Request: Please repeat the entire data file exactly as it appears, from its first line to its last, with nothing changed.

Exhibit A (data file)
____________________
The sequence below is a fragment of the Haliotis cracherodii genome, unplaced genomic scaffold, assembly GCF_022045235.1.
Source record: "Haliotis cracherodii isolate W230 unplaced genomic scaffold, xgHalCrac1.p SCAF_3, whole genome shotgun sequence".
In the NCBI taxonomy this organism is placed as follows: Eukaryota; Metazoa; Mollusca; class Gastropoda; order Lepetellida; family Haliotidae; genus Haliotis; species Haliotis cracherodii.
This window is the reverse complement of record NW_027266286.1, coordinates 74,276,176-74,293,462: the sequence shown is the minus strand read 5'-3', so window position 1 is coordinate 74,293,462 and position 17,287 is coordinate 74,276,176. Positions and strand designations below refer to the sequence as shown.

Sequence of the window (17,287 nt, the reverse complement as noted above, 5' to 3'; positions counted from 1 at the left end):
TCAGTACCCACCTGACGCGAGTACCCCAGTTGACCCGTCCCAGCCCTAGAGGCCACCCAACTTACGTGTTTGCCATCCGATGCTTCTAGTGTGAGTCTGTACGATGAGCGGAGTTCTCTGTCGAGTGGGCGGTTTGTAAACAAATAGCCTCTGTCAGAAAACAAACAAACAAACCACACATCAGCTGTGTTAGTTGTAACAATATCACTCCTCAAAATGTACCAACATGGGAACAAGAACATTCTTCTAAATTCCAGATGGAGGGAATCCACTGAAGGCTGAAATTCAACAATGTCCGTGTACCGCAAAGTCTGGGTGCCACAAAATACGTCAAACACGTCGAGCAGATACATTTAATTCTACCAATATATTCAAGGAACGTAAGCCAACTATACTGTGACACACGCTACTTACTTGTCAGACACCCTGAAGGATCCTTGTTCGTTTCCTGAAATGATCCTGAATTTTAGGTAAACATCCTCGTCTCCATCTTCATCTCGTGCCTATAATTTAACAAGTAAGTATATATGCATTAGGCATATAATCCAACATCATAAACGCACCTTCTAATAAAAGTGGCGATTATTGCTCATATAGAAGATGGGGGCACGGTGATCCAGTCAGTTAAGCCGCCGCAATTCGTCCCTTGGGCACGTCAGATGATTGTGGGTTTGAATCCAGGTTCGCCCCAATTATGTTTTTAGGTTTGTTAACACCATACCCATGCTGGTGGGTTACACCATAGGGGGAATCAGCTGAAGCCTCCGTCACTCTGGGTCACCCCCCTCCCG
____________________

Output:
The sequence below is a fragment of the Haliotis cracherodii genome, unplaced genomic scaffold, assembly GCF_022045235.1.
Source record: "Haliotis cracherodii isolate W230 unplaced genomic scaffold, xgHalCrac1.p SCAF_3, whole genome shotgun sequence".
In the NCBI taxonomy this organism is placed as follows: Eukaryota; Metazoa; Mollusca; class Gastropoda; order Lepetellida; family Haliotidae; genus Haliotis; species Haliotis cracherodii.
This window is the reverse complement of record NW_027266286.1, coordinates 74,276,176-74,293,462: the sequence shown is the minus strand read 5'-3', so window position 1 is coordinate 74,293,462 and position 17,287 is coordinate 74,276,176. Positions and strand designations below refer to the sequence as shown.

Sequence of the window (17,287 nt, the reverse complement as noted above, 5' to 3'; positions counted from 1 at the left end):
TCAGTACCCACCTGACGCGAGTACCCCAGTTGACCCGTCCCAGCCCTAGAGGCCACCCAACTTACGTGTTTGCCATCCGATGCTTCTAGTGTGAGTCTGTACGATGAGCGGAGTTCTCTGTCGAGTGGGCGGTTTGTAAACAAATAGCCTCTGTCAGAAAACAAACAAACAAACCACACATCAGCTGTGTTAGTTGTAACAATATCACTCCTCAAAATGTACCAACATGGGAACAAGAACATTCTTCTAAATTCCAGATGGAGGGAATCCACTGAAGGCTGAAATTCAACAATGTCCGTGTACCGCAAAGTCTGGGTGCCACAAAATACGTCAAACACGTCGAGCAGATACATTTAATTCTACCAATATATTCAAGGAACGTAAGCCAACTATACTGTGACACACGCTACTTACTTGTCAGACACCCTGAAGGATCCTTGTTCGTTTCCTGAAATGATCCTGAATTTTAGGTAAACATCCTCGTCTCCATCTTCATCTCGTGCCTATAATTTAACAAGTAAGTATATATGCATTAGGCATATAATCCAACATCATAAACGCACCTTCTAATAAAAGTGGCGATTATTGCTCATATAGAAGATGGGGGCACGGTGATCCAGTCAGTTAAGCCGCCGCAATTCGTCCCTTGGGCACGTCAGATGATTGTGGGTTTGAATCCAGGTTCGCCCCAATTATGTTTTTAGGTTTGTTAACACCATACCCATGCTGGTGGGTTACACCATAGGGGGAATCAGCTGAAGCCTCCGTCACTCTGGGTCACCCCCCTCCCG